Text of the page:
Supply growth interventions, combined with a mild improvement in seaborne trade, is expected to result in the reduction of persistent overcapacity in the maritime industry.
These developments are forecast to push the dry bulk shipping market to recovery, shipping consultancy Drewry said in a World Maritime News
Further, select charter rates are also expected to double in the next five years, as they bounce back from this year’s lows.
“Dry bulk shipping has bottomed out and a market recovery is underway, albeit a slow one,” Rahul Sharam, Drewry’s lead analyst for dry bulk shipping said in the report.
The additional cost of installing ballast water treatment systems (BWTS) will also force ship owners to send younger tonnages to the scrap heap, Drewry said, explaining that operators are barely keeping up with operating costs and “the additional cost (of BWTS) will mean increasing losses.”
Drewry also said in the report that the sustained scarcity of private equity has kept the growth of new vessel orders in check this year. Investors are expected to remain wary of the dry bulk market, resulting in low demand for new ships.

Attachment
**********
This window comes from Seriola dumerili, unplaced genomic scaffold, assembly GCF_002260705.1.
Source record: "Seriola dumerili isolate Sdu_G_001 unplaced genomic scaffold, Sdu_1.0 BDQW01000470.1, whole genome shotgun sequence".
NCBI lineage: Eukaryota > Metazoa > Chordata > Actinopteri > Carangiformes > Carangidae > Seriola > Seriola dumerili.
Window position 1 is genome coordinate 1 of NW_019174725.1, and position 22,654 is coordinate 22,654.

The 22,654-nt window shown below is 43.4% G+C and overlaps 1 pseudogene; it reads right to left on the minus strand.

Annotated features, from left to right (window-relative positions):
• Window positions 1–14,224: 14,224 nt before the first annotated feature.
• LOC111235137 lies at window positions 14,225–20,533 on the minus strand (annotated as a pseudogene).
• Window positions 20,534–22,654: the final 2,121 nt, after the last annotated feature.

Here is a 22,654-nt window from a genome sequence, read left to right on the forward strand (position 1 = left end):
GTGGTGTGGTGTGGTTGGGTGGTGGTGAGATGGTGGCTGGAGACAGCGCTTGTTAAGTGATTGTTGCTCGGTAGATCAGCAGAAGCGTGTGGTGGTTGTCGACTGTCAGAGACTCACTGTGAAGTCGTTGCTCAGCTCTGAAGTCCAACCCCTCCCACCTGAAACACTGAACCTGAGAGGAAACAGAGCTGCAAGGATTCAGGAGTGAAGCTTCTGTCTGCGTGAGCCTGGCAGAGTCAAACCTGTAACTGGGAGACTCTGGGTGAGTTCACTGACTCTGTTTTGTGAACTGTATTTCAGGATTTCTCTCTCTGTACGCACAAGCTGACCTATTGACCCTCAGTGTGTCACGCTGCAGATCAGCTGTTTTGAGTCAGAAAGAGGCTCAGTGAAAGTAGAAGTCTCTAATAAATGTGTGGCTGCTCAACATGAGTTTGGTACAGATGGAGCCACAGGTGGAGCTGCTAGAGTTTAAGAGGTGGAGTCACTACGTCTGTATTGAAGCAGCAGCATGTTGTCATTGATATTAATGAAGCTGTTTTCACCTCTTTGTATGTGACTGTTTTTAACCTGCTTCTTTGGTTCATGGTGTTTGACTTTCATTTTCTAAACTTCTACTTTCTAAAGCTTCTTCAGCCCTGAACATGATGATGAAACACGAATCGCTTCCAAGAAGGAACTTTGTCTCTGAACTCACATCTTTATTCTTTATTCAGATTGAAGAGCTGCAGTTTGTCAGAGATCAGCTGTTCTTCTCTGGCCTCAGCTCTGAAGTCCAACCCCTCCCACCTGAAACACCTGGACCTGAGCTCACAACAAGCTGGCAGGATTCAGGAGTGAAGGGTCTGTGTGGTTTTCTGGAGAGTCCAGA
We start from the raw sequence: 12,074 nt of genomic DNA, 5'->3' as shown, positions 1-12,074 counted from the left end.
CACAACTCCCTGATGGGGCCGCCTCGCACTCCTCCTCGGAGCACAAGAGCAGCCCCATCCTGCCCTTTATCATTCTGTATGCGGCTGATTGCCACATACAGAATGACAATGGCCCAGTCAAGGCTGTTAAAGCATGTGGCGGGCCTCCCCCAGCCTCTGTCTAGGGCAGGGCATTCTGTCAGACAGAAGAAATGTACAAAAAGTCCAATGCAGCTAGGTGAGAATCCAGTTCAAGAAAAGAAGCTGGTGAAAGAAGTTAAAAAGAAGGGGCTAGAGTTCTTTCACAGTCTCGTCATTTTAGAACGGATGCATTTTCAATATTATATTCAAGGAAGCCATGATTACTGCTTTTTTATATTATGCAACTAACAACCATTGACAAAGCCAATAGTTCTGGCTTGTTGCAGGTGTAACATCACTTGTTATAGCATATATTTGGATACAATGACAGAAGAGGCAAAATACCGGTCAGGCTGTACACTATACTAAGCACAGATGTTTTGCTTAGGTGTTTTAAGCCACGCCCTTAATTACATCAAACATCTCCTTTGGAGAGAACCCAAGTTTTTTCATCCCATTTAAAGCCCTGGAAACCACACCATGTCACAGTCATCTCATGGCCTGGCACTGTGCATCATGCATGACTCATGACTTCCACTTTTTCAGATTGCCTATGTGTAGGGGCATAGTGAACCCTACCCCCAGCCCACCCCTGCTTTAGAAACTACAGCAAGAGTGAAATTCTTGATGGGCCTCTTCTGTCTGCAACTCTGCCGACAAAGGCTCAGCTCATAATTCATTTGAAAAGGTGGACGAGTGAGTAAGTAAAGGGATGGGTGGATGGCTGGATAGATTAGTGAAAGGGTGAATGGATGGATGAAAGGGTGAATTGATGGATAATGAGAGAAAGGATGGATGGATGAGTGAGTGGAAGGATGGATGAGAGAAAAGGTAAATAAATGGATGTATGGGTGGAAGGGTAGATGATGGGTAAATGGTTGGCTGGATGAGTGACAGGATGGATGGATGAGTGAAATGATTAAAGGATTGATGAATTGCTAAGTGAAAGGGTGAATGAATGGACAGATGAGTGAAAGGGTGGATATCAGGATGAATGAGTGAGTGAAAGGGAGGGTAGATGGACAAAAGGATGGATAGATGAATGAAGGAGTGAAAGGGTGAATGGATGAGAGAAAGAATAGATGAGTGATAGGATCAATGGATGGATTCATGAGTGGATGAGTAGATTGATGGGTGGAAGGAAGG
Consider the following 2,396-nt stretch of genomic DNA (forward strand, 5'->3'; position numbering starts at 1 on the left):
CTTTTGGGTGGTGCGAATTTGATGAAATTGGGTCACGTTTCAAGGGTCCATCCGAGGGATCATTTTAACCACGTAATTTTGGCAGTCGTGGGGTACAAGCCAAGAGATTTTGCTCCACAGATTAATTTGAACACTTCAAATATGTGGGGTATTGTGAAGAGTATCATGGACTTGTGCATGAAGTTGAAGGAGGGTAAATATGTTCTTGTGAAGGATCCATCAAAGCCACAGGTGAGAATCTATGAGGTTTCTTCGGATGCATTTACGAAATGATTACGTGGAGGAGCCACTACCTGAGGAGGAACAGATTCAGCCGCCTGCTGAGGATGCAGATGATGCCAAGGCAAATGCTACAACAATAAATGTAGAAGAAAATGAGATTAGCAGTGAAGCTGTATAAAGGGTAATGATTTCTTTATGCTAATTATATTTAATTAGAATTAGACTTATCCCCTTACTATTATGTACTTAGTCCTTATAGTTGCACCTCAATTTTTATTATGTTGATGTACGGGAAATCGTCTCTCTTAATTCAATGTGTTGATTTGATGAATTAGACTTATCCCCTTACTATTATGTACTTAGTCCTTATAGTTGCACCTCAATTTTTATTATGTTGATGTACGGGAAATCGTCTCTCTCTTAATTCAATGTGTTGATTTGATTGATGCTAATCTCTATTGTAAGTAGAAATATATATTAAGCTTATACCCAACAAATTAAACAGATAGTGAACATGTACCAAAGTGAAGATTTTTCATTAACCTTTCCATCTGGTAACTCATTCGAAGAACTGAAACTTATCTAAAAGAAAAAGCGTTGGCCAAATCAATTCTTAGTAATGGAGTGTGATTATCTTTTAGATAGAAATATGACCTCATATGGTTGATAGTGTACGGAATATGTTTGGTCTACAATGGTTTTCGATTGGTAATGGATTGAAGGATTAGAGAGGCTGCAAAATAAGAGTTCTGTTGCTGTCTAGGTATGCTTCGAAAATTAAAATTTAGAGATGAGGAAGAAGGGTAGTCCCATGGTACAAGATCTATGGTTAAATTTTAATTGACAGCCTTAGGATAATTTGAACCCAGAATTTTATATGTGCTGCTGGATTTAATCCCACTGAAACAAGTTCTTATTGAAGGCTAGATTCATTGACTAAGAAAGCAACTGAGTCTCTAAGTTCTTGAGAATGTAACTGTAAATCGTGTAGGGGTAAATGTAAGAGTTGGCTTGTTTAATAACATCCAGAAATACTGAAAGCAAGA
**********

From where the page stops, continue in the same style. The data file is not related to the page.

“With investment remaining out of reach from dry bulk owners, even a modest growth in demand will help support market recovery. Meanwhile, the increasing cost of running an old ship will mean more vessels go to scrapyards, tightening supply over the next five years,” Sharan observed.
As supply thins, prospects for shipping demand are rosy, Drewry said, as Brazil gets a lion’s share of China’s iron ore imports, and drives higher demand for tonnage.
Asian coal imports are likewise expected to contribute to the dry bulk recovery as countries such as Vietnam, Korea and Taiwan ramp up imports to meet growing energy demand. Drewry projected sustained growth for coal demand in the next five years.
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